Democracy protestors have launched a petition to the Israeli ambassador in Canberra to ask the Netanyahu government to withdraw key legislation that would undermine judicial independence.
The petition, open for signing at change.org, was launched yesterday. It was initiated by the Australian branch of UnXeptable, an international group of expatriate Israelis and Diaspora Jews protesting anti-democratic moves by the Netanyahu government. The petition will go to Israel’s ambassador to Australia, Amir Maimon.
In Australia, UnXeptable has mounted protests in four Australian capitals in recent months, including weekly protests at Melbourne’s Caulfield Park.
UnXeptable argues Israeli expats and Diaspora Jews have an obligation to get involved in support of a democratic Israel.
The petition reads:
Dear Ambassador Maimon,
We are Zionists and supporters of the Israel envisaged in its Declaration of Independence – democratic, pluralist and peace-loving. As Australian Jews and Israelis living in Australia, we feel compelled to write to you at this critical moment in Israel’s history.
In April this year, President Isaac Herzog launched the “Kol Ha’am—Voice of the People” initiative that recognises the special responsibility the State of Israel holds for the future of the Jewish world and the reciprocal responsibility world Jewry has to express its views to the Israeli government.
We are part of the overwhelming majority of Australian Jews who reject the proposed judicial reforms (Crossroads 2023 survey showing 74% of the Australian Jewish community oppose these reforms).
We condemn the legislative agenda and initiatives of the Israeli government to change the checks and balances designed to scrutinise the exercise of power by the executive branch of government and/or the Knesset. Checks and balances are required when either the executive branch or the Knesset seeks to make changes that are against the existing laws of the land or against the accepted norms of the process of government. They are integral to a thriving democracy.
As there is no written constitution, no second chamber of the Israeli parliament or federated framework of government, checks and balances are achieved in Israel through the independence of Israel’s Supreme Court and the oversight of the Attorney-General.
We urge the Israeli government to immediately withdraw and cancel the following proposed legislation:
- Abolishing the Ground of Reasonableness (Arbitrariness Reform) (צמצום/ביטול עילת הסבירות)
To abolish the ground of reasonableness would mean that the court will not be able to rule that a government policy, appointment or administrative decision is unreasonable. This bill also threatens Israel’s democracy and protection of human rights because policy makers and civil servants would be able to make arbitrary and discriminatory decisions based on personal or political interests and citizens of Israel will be unable to turn to the court in an attempt to change the decisions.
- The Override Clause (פסקת ההתגברות)
Whereby the Knesset could reenact a law disqualified by the Supreme Court, with a simple majority of 61 members of Knesset. This bill would destroy a key democratic principle, “the separation of powers”, by granting almost unlimited power to the Knesset and the government to ensure laws deemed unlawful by the courts would still be enacted.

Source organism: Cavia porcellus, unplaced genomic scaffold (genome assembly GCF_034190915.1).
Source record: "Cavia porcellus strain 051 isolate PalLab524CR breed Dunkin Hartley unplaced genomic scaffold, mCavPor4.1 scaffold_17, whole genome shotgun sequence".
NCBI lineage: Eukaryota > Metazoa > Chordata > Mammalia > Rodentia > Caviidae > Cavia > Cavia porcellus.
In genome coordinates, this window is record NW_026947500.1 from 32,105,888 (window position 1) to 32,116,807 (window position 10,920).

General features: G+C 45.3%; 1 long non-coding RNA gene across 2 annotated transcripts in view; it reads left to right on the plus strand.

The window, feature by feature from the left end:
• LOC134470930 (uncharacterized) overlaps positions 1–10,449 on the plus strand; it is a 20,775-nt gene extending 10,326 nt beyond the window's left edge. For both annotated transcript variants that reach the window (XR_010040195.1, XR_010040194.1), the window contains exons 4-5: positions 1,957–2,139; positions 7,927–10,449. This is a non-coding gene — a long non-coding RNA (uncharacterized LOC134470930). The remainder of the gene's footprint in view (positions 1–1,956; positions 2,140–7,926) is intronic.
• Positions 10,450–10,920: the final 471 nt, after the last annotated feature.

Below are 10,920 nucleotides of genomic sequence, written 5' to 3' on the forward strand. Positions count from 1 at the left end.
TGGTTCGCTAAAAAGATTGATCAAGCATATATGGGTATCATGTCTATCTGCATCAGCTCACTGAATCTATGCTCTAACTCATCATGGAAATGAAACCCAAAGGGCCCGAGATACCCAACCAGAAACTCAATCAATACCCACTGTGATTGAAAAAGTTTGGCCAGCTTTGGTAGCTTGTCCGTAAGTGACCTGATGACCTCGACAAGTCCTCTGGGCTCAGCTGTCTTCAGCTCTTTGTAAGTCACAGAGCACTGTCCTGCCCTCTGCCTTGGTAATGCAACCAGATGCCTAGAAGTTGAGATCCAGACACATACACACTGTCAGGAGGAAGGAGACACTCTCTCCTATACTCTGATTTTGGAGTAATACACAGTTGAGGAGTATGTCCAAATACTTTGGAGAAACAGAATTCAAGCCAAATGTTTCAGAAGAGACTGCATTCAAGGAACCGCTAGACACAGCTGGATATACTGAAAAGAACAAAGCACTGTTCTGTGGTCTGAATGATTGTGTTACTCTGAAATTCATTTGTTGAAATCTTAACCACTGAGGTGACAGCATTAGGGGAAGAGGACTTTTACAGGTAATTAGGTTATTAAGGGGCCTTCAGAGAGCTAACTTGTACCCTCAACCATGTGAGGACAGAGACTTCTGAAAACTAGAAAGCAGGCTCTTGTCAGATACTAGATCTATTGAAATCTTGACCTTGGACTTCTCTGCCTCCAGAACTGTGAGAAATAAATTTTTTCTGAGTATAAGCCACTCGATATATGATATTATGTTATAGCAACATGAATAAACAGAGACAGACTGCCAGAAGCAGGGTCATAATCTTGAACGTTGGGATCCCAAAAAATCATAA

- Abolition of judicial review of Basic Laws (ביטול הביקורת השיפוטית על חוקי יסוד)
This would prevent the Supreme Court from overturning Basic Laws. This bill is separate and in addition to the Override Clause and it will have the power to remove any protection of laws based on Israel’s Declaration of Independence. This bill would allow the government to amend Basic Laws that change the democratic foundations of the government or that violate human rights and the court would not have authority to intervene or hold hearings on the issue.
- Appointment of Legal Advisors in Government Ministries (חוק היועמ”שים)
This bill will enable legal advisors to a ministry to be appointed by the Minister, i.e. it will be a political nomination, designed to serve the agenda of the minister. This would change a fundamental tenet of Israeli government due process whereby legal advisors are kept independent of politicians so that their advice is frank and fearless and not compromised by political interests that would be prioritised over the public interest and the “rule of law”.
- Appointment of Judges (שינוי הרכב הועדה למינוי שופטים)
This bill proposes that representatives of the government will replace the representatives of the Israeli Bar, so that the politicians from the coalition will always constitute a majority. This change will seriously impair the professional character and independence of judges. Instead of a system favouring the most capable and professional judges, it will favour the judges whose decisions serve the government of the day. Personal connections will take precedence over capabilities. A court that is less professional and less independent will not be able to protect human rights nor address any kind of government corruption.
- Appointment of the President of the Supreme Court (ביטול שיטת הסניוריטי)
This bill will fundamentally change the independence of the Supreme Court. It is proposed that the appointment of the president of the Supreme Court will be made by the government instead of maintaining the system of appointing from existing Supreme Court judges. This could mean the possibility of the government appointing an external President to the Supreme Court – and someone who is not even a judge!
If any of these bills are enacted, Israel’s democracy will be weakened, if not damaged beyond repair. In order to maintain Israel’s status as “the only true democracy in the Middle East”, the Israeli government must withdraw and cancel all of the above proposed legislation.
Photo: Democracy protestors in Melbourne brave the rain and cold (UnXeptable)